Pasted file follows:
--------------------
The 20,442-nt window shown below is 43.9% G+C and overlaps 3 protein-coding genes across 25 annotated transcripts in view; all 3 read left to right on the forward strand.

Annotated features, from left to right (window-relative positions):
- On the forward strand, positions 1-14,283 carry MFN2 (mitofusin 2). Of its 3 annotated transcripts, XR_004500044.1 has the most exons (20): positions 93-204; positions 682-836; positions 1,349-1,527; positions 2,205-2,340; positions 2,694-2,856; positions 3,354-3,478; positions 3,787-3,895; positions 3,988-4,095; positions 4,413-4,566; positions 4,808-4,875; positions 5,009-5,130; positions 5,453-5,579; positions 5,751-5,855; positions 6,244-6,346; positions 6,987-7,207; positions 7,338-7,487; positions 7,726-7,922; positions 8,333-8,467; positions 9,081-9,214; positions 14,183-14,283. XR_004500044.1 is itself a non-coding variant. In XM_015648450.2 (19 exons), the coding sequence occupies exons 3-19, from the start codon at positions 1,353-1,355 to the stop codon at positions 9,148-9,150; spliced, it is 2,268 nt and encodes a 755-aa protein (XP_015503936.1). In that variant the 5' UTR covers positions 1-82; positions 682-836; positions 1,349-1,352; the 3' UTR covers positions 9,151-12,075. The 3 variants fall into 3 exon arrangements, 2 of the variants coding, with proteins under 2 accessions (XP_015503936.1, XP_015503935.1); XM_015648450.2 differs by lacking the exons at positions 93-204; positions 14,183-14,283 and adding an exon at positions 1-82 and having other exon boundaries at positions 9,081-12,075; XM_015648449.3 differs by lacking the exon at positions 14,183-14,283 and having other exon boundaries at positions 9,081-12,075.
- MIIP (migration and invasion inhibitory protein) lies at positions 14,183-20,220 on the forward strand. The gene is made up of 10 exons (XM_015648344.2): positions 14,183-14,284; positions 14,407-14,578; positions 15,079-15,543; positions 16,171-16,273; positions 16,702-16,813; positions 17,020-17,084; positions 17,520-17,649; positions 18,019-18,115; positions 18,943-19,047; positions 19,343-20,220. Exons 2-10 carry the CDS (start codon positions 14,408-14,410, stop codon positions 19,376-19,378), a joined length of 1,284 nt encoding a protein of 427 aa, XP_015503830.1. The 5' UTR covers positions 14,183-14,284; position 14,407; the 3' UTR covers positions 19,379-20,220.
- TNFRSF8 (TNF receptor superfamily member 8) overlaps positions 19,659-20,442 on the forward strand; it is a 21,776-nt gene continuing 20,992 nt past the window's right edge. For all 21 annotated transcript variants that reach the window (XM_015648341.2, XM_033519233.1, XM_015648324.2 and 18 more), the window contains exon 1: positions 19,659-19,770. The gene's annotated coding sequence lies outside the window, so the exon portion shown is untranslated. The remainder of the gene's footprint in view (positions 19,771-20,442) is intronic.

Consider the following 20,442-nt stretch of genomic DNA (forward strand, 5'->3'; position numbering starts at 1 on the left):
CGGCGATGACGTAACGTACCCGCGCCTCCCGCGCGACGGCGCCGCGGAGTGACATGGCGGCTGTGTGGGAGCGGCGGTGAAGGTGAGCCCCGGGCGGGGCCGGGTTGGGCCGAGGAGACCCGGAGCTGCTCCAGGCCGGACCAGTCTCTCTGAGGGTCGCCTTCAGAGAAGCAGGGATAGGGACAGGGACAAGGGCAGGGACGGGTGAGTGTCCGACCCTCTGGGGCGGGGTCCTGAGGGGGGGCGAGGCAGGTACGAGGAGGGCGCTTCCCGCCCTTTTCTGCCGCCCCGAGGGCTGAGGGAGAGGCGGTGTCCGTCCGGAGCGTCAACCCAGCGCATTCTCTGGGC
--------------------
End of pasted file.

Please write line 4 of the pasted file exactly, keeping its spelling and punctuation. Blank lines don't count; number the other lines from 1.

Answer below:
- MIIP (migration and invasion inhibitory protein) lies at positions 14,183-20,220 on the forward strand. The gene is made up of 10 exons (XM_015648344.2): positions 14,183-14,284; positions 14,407-14,578; positions 15,079-15,543; positions 16,171-16,273; positions 16,702-16,813; positions 17,020-17,084; positions 17,520-17,649; positions 18,019-18,115; positions 18,943-19,047; positions 19,343-20,220. Exons 2-10 carry the CDS (start codon positions 14,408-14,410, stop codon positions 19,376-19,378), a joined length of 1,284 nt encoding a protein of 427 aa, XP_015503830.1. The 5' UTR covers positions 14,183-14,284; position 14,407; the 3' UTR covers positions 19,379-20,220.